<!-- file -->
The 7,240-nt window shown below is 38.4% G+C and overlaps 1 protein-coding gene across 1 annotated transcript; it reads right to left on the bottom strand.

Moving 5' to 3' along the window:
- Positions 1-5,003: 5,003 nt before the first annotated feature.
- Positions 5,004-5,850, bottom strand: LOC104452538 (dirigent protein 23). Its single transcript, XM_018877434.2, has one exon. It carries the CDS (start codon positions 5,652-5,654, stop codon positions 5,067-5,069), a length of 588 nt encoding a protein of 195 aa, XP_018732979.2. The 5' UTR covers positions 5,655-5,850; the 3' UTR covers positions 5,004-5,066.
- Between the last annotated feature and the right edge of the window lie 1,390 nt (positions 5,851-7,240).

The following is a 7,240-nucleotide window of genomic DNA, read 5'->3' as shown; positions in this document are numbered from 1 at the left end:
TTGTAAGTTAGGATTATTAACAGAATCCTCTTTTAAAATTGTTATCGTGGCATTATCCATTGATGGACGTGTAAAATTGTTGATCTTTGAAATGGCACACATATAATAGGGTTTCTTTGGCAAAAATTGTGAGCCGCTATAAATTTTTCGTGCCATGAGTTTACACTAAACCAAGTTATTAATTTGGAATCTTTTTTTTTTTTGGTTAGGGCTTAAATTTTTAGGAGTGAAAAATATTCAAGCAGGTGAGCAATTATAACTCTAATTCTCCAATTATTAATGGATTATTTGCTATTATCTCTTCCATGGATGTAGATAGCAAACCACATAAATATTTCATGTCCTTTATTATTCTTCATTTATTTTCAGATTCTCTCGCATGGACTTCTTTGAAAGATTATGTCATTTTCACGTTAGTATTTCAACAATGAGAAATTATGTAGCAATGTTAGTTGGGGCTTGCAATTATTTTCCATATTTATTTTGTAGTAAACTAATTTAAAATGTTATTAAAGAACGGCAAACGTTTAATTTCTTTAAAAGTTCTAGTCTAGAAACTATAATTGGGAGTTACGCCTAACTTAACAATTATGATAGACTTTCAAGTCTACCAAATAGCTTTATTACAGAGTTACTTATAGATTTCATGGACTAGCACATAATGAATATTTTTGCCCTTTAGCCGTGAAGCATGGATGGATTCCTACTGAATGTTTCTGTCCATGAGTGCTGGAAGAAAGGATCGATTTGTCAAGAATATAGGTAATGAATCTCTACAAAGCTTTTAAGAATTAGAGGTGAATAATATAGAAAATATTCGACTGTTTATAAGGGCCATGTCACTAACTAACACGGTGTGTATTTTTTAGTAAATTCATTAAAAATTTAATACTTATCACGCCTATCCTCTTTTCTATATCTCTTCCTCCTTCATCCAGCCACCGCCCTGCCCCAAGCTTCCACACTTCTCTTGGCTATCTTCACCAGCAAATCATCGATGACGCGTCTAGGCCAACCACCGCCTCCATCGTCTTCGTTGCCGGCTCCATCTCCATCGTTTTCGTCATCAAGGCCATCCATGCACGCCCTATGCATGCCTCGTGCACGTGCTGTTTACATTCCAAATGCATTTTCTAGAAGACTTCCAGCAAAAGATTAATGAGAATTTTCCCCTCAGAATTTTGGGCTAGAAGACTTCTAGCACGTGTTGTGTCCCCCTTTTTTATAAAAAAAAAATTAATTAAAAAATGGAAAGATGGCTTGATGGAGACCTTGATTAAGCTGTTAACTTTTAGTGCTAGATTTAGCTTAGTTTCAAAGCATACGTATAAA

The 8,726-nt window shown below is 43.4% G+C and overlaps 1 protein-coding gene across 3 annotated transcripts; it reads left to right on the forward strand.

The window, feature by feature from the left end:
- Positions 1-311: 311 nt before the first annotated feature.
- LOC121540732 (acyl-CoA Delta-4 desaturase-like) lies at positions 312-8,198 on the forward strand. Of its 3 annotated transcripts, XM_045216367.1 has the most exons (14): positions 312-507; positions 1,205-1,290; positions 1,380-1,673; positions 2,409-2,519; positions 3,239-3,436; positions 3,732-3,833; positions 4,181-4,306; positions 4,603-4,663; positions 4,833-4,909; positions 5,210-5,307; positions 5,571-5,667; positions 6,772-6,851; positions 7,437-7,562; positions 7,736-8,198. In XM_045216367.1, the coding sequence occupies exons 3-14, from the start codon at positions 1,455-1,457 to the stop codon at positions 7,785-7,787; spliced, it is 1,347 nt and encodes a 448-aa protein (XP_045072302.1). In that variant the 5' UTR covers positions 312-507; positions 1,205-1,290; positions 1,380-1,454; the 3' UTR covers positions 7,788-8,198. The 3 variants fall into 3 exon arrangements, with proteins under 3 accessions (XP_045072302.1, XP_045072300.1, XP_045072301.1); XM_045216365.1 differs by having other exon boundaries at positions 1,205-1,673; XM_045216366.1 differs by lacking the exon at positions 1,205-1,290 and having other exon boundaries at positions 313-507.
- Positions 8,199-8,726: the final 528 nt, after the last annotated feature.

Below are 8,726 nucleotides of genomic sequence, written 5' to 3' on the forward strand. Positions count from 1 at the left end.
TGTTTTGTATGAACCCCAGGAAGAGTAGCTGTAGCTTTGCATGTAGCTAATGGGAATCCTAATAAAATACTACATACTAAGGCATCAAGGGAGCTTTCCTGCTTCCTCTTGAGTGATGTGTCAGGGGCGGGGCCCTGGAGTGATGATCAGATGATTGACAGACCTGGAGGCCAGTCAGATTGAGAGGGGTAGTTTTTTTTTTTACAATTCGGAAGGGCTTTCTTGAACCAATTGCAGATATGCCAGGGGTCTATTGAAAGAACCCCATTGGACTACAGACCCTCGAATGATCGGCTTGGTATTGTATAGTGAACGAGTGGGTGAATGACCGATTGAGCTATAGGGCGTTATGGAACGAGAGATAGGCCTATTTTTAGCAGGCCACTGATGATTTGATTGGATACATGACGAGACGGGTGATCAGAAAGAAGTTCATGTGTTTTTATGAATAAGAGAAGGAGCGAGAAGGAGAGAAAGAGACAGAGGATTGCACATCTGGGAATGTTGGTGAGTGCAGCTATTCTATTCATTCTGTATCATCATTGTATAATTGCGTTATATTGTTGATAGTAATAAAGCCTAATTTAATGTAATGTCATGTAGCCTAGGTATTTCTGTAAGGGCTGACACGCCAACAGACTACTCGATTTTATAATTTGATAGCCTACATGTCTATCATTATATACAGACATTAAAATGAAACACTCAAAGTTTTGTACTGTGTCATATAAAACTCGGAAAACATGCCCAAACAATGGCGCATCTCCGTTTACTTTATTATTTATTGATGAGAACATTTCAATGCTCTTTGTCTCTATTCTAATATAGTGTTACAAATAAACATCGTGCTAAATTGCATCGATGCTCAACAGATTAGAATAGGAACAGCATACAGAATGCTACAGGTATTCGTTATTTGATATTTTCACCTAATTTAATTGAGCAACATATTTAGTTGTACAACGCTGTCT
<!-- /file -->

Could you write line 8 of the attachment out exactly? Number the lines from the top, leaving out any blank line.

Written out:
The 8,726-nt window shown below is 43.4% G+C and overlaps 1 protein-coding gene across 3 annotated transcripts; it reads left to right on the forward strand.